Wade’s application of genetics to the differences between societies is indeed the most troubling and evidence-starved part of his book. I didn’t miss it; I highlighted Coyne’s and Orr’s reviews last week. And I fully accept “the geographic division of humanity into genetically diagnosable groups.” But what’s the utility of calling those genetic divisions “race”? Having two definitions for race, one biological and one societal, is liable to make individuals think the socially constructed racial categories are exactly the same as the biological ones and lead individuals to incorrectly justify social hierarchies using biology.

The graphic at the top of this post, from Jennifer Raff’s review of Wade’s book, shows the “United States census classifications of race or color, 1890-1990.” A highlight from Raff’s takedown of A Troublesome Inheritance:

Human biological variation is real and important. I’ve studied it my entire professional career. We can see this variation most easily in physical traits and allele frequency differences between populations at extreme ends of a geographic continuum. Nobody is denying that. Let me repeat this: no one is denying that humans vary physically and genetically. All anthropologists and geneticists recognize that human differences exist. But Wade, and others who agree with him, have decided that certain patterns of variation—those which happen to support their predefined notions of what “races” must be—are more important than others.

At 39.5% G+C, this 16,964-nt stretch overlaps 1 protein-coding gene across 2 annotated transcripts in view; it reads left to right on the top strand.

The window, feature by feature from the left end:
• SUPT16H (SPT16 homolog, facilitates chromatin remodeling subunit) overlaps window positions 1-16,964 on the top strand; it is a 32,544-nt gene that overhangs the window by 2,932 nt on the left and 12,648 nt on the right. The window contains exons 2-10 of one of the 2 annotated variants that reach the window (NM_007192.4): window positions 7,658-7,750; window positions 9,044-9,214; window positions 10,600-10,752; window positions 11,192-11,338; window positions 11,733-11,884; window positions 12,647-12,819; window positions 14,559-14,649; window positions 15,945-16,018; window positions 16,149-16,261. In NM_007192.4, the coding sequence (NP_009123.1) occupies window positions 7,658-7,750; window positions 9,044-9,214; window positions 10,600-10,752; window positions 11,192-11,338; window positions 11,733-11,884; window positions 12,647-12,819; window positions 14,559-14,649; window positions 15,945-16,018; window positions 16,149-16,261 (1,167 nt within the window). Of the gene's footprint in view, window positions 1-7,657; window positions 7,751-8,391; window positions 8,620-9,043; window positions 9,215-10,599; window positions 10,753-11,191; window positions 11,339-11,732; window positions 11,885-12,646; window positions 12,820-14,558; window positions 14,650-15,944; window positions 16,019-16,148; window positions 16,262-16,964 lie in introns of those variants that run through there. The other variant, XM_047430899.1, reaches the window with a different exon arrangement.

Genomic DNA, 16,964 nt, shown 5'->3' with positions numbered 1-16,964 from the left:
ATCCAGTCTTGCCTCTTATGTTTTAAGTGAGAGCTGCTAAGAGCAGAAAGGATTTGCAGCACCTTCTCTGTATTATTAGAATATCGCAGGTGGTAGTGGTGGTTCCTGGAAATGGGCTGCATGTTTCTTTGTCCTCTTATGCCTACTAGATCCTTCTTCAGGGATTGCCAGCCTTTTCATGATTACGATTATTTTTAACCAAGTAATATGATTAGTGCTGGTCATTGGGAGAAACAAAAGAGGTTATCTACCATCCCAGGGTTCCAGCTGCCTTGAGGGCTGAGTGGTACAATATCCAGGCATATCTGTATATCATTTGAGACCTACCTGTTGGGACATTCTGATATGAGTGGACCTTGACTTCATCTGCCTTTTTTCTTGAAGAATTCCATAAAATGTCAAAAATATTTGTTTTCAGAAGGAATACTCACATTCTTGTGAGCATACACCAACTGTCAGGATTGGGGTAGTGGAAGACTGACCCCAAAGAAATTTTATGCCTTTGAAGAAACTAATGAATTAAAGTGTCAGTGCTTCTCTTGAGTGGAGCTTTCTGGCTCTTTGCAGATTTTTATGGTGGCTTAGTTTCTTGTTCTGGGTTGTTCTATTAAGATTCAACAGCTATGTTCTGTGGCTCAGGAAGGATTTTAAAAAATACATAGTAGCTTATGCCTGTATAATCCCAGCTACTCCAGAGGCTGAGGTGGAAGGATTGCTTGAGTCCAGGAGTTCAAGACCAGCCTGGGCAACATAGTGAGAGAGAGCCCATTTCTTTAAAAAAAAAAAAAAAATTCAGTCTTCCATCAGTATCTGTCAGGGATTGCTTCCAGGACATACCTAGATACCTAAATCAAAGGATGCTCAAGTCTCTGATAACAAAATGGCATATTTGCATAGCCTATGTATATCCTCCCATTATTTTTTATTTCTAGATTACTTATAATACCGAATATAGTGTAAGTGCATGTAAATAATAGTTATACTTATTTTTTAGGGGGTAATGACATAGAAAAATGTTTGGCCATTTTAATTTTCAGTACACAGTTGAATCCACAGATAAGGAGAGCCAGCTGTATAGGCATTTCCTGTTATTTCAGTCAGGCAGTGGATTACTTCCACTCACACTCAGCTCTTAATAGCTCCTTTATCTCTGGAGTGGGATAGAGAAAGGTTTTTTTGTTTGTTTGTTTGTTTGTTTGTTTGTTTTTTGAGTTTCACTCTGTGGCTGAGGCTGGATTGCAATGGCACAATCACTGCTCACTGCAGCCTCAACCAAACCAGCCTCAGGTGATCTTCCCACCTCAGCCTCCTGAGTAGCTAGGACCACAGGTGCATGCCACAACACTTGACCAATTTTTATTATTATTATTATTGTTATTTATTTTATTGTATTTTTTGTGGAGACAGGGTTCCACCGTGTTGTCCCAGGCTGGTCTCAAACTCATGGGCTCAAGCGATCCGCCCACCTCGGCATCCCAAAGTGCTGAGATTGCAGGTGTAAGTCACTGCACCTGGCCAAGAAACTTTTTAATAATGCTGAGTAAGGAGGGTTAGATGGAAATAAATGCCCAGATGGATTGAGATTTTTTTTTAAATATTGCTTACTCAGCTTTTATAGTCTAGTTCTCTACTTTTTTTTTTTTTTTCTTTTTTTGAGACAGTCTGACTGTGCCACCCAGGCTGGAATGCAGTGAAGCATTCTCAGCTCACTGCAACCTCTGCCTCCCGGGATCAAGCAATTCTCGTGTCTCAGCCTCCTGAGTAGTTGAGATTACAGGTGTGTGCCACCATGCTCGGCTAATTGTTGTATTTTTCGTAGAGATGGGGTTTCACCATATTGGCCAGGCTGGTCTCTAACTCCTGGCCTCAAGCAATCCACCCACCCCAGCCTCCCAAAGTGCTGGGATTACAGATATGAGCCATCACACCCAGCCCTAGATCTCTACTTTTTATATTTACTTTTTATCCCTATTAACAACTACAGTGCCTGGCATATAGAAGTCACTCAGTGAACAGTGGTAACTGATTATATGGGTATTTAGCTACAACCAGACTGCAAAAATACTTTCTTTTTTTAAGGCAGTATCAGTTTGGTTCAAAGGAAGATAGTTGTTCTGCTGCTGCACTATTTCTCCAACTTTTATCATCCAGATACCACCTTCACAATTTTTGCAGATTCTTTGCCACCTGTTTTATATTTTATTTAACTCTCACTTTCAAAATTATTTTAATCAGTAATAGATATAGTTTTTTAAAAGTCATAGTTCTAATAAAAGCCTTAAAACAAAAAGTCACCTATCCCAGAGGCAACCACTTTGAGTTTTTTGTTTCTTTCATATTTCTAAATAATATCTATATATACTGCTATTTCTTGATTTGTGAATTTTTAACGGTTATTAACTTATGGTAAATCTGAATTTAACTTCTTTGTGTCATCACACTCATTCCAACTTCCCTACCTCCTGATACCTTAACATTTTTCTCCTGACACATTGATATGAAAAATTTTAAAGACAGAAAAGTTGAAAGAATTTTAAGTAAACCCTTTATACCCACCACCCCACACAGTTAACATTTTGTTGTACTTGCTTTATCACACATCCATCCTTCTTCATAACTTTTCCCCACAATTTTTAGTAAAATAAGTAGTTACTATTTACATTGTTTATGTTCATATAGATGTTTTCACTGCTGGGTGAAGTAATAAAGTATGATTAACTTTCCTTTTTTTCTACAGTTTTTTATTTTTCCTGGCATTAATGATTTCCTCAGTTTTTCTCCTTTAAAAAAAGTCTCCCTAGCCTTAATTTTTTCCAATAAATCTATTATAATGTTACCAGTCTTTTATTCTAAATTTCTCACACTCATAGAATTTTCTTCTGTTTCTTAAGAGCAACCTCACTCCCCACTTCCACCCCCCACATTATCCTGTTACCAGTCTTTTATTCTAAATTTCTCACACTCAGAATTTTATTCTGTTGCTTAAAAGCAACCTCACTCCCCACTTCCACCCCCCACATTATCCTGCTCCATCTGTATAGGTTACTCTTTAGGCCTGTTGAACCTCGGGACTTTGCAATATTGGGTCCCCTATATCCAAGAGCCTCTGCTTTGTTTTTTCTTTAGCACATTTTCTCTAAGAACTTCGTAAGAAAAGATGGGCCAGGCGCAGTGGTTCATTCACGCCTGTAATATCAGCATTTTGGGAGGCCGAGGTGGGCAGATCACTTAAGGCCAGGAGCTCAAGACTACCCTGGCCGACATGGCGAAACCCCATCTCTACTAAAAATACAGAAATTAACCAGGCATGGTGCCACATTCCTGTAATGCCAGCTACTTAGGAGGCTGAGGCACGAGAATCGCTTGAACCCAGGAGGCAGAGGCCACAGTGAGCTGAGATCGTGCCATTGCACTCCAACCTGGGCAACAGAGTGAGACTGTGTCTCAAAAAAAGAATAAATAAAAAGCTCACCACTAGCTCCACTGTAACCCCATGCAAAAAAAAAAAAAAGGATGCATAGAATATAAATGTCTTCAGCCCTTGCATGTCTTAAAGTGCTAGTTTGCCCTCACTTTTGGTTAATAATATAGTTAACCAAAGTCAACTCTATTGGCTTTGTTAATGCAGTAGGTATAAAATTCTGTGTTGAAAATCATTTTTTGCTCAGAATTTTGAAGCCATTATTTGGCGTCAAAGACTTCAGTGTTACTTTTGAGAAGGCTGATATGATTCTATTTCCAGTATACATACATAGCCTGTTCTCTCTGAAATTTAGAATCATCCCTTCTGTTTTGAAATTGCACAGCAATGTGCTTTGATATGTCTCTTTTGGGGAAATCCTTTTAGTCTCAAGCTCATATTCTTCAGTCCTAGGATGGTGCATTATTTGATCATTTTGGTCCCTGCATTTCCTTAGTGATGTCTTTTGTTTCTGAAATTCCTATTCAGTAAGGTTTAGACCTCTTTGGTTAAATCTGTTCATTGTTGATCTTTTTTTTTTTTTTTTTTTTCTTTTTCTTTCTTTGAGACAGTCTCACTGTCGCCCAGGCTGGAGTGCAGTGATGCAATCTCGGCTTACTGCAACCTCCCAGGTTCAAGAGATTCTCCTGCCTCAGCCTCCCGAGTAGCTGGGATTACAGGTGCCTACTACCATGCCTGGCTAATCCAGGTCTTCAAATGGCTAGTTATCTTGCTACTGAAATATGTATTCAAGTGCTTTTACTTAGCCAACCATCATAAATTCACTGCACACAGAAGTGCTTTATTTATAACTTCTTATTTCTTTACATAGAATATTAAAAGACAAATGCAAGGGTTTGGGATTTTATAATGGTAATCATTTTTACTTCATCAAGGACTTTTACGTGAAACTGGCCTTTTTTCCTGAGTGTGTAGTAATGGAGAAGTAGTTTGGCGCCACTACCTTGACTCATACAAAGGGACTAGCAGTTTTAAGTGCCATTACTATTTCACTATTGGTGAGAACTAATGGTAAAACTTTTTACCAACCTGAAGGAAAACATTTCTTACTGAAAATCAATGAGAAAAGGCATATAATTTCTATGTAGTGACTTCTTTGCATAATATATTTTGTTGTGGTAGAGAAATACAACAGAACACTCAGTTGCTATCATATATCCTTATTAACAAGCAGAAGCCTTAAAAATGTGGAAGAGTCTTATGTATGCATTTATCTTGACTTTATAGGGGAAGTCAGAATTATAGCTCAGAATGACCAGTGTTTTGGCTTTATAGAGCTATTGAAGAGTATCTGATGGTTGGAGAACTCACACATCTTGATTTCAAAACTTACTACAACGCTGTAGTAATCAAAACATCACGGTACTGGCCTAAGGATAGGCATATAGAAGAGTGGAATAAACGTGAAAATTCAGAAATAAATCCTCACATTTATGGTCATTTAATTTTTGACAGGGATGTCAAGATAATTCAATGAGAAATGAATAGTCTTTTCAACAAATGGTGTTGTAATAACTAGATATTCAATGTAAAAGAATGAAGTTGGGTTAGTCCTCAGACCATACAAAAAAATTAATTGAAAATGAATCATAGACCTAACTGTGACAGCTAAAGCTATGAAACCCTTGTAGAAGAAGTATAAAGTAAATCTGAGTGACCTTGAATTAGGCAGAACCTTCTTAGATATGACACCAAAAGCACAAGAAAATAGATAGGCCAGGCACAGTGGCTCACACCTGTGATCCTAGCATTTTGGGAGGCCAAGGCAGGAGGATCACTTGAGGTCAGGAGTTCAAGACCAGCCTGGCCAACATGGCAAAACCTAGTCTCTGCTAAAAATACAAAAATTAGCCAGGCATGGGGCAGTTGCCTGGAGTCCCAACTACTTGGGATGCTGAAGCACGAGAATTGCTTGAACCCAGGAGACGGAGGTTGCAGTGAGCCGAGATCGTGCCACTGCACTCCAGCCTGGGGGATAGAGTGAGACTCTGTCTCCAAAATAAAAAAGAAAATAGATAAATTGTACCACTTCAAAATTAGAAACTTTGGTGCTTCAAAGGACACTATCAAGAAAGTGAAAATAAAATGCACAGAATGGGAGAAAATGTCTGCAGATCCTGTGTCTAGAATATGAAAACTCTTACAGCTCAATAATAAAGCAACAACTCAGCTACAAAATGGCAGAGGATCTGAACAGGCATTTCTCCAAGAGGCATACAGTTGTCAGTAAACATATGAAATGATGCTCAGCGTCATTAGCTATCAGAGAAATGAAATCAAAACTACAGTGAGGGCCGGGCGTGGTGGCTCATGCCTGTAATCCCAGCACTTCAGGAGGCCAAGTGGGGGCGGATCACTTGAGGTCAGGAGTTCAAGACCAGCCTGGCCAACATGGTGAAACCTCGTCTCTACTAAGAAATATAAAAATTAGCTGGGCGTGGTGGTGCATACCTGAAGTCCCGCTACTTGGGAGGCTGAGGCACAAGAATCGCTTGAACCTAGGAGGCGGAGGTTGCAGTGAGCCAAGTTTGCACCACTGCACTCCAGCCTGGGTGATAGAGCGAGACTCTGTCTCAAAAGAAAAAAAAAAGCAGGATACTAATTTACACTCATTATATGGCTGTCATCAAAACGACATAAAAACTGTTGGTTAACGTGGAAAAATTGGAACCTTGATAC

Wade’s perspective fits with a larger pattern seen throughout history and around the world. Folk notions of what constitutes a race and how many races exist are extremely variable and culturally specific. For example, the Bible claims that all peoples of the world are descended from Noah’s three sons, mirroring the popular concept of three racial divisions (Caucasians, Africans, and Asians). On the other hand, the five-part division of races seems most “logical” to Wade. Anticipating confusion on this point he claims: “Those who assert that human races don’t exist like to point to the many, mutually inconsistent classification schemes that have recognized anywhere from 3 to 60 races. But the lack of agreement doesn’t mean that races don’t exist, only that it is a matter of judgment as to how to define them” (p. 92).

A matter of judgment. So, rather than being defined by empirical criteria, as Wade had asserted so confidently earlier in the book, it really is just a subjective judgment call. The differences between groups are so subtle and gradual that no objective lines can be drawn, so Wade draws his own on the basis of his own preconceptions.

A reader adds:

It should be mentioned that there are some reputable scientists who defend something like Wade’s conception of broad races, while being much more careful than he is to point out that these are not really discrete groups, that the number of them and boundaries between them are somewhat arbitrary.

You may have seen the recent comments by Jerry Coyne, Steven Pinker and Alan Orr—none of whom is much bothered by Wade’s assertions of race-as-reality, though they’ve all rubbished his grand, gene-based account of human history. Personally, I have yet to see any of these guys fully justify the notion of fixed, coarse racial categories vs. the much more fluid and contextual idea of populations, which exist at various levels of scale and whose definition depends entirely on what you’re interested in learning.

There is a big cultural and, some would say, ideological split between this subset of evolutionary biologists who’ve denounced the “race as social construct” idea as a “myth,” and the majority of anthropologists, who continue to hold that position.